Customer Loyalty Still Requires A Personal Touchby Richard D'Ambrosio /
Photo: Remember Group.
The lodging industry’s efforts to “own the customer” with direct deals are worrying some travel agents, who are concerned that special offers will shift their clients’ loyalties. But a recent panel of loyalty experts said it’s personal interaction and attention that ultimately win the hearts and minds of consumers.
At a discussion hosted by Intercontinental Hotels Group (IHG), loyalty marketing executives from some of the world’s top brands said points are increasingly less important than experiences and personalization. They also debated what makes a customer loyal, and how businesses can deliver on a brand promise to retain those customers.
Panelist Stephan Henneberg, professor of marketing strategy at Queen Mary University of London, said that despite their resources and advantages, large companies still are struggling to understand how consumers define a relationship with them. “There is a very important distinction between loyalty membership and emotional loyalty,” he said, and companies are just beginning to develop programs that instill true emotional loyalty.
“The key is personalization,” said Susanna Freer Epstein, IHG’s senior vice president of customer loyalty marketing. “2017 will be the year of the human touch, and being real,” something travel agents can deliver on because personal attention is the hallmark of their brands.
Personalization requires marrying profile information, booking and operations data, and the information gleaned from individual feedback, focus groups and personal interactions between clients and frontline staff. Combining “big data” with this “little data” will empower better marketing and customer service, the panelists said.
Ford Motor Company has hired anthropologists and psychologists to help interpret its big data through a human lens, and shape a corporate culture that wins consumers’ hearts and minds, said David Sanabria, head of connected consumer experience.
As companies grow their understanding of what loyalty looks like, “we are going to see personalization take two or three steps forward in the next few years,” Freer Epstein said.
This could result in more tiers in frequency programs, like IHG’s Spire, launched in July 2015. Spire members, who stay 75 nights or more per year, benefit from more choices in how to earn and spend reward points. “Clients told us they would reward us with more loyalty if we provided them with more choices,” Freer Epstein said.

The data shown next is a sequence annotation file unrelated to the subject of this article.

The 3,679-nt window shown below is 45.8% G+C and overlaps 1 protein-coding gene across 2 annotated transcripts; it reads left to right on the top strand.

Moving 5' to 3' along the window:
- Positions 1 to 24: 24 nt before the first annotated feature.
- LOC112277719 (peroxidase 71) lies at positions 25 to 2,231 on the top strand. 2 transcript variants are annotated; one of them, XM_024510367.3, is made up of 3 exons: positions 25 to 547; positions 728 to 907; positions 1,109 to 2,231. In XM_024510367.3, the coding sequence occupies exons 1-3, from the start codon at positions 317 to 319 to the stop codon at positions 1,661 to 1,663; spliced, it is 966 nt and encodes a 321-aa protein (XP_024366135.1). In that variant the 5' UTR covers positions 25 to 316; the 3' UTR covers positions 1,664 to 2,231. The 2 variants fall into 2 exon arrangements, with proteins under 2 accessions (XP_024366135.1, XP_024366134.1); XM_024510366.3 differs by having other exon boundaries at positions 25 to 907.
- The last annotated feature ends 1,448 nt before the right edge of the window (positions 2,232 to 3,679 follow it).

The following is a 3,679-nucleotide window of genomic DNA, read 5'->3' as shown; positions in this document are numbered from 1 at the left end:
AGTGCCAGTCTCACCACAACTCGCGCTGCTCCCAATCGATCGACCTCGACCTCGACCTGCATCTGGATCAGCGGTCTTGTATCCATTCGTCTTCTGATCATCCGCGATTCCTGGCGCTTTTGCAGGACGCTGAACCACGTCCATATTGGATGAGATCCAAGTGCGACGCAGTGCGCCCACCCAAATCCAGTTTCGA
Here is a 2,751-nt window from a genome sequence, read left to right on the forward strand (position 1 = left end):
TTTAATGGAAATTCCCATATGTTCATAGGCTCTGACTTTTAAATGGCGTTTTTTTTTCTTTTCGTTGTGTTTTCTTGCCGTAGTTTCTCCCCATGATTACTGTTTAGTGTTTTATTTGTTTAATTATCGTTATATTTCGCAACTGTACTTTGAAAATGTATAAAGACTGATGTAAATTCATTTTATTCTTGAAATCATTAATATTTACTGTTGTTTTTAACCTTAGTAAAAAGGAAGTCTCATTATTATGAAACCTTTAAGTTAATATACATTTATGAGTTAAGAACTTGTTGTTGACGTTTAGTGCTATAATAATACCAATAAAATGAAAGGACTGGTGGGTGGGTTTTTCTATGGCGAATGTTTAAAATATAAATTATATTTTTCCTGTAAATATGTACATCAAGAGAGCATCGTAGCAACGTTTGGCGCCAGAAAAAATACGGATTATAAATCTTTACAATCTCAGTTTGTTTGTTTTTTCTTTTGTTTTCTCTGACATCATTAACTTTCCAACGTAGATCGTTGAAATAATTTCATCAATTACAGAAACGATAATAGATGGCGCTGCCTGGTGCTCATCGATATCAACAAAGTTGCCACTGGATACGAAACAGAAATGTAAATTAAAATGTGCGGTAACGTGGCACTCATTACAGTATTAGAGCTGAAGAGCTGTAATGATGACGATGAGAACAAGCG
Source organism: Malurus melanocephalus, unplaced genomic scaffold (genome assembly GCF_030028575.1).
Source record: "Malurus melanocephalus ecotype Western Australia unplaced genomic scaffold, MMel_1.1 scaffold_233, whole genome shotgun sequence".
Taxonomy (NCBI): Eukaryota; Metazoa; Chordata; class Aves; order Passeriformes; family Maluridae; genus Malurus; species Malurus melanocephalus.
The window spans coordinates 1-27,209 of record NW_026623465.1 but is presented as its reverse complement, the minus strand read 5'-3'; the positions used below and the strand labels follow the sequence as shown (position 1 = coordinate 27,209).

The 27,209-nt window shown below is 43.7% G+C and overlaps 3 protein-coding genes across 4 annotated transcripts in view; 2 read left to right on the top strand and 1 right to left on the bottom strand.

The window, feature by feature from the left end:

Or it could be something “less packaged and polished,” she said. “We want to surprise and delight. So say a loyal customer checked into a hotel and without expecting it, the front desk simply welcomed them and said, ‘We have two tickets to a Broadway show for you.’ We want to deliver things that are relevant, benefits that are useful for guests during their journey, like we are traveling side by side with them.”
For travel agents, this might mean inviting clients to social events, the panelists said. Dow Jones chief marketing officer Suzi Watford said, “you’re going to see companies hosting more live experiences, where groups of customers come together. This sense of community gives back to them more of what they came to us for in the first place,” to be with and share with like-minded peers.
IHG holds regular social events for its frequent guests. “I’m always blown away by how many people will take a day of holiday to spend a day with us, sharing their stories and their passion with other [IHG] customers,” Freer Epstein said. “I think we have to do more of that. That’s what connects us as human beings.”
A loyal customer base comes at a cost
Henneberg warned businesses that as they identify their most loyal customers, they will find these clients are also the most demanding. “If something goes wrong, a simple apology won’t do,” he said. “They will want to know where service broke down and want to be assured that you know how to prevent it from happening again.”
Freer Epstein at IHG agreed. “It’s terribly important for them to know you remembered what happened and took action to fix it,” she said. “We must assure the customer that we have addressed the issue.”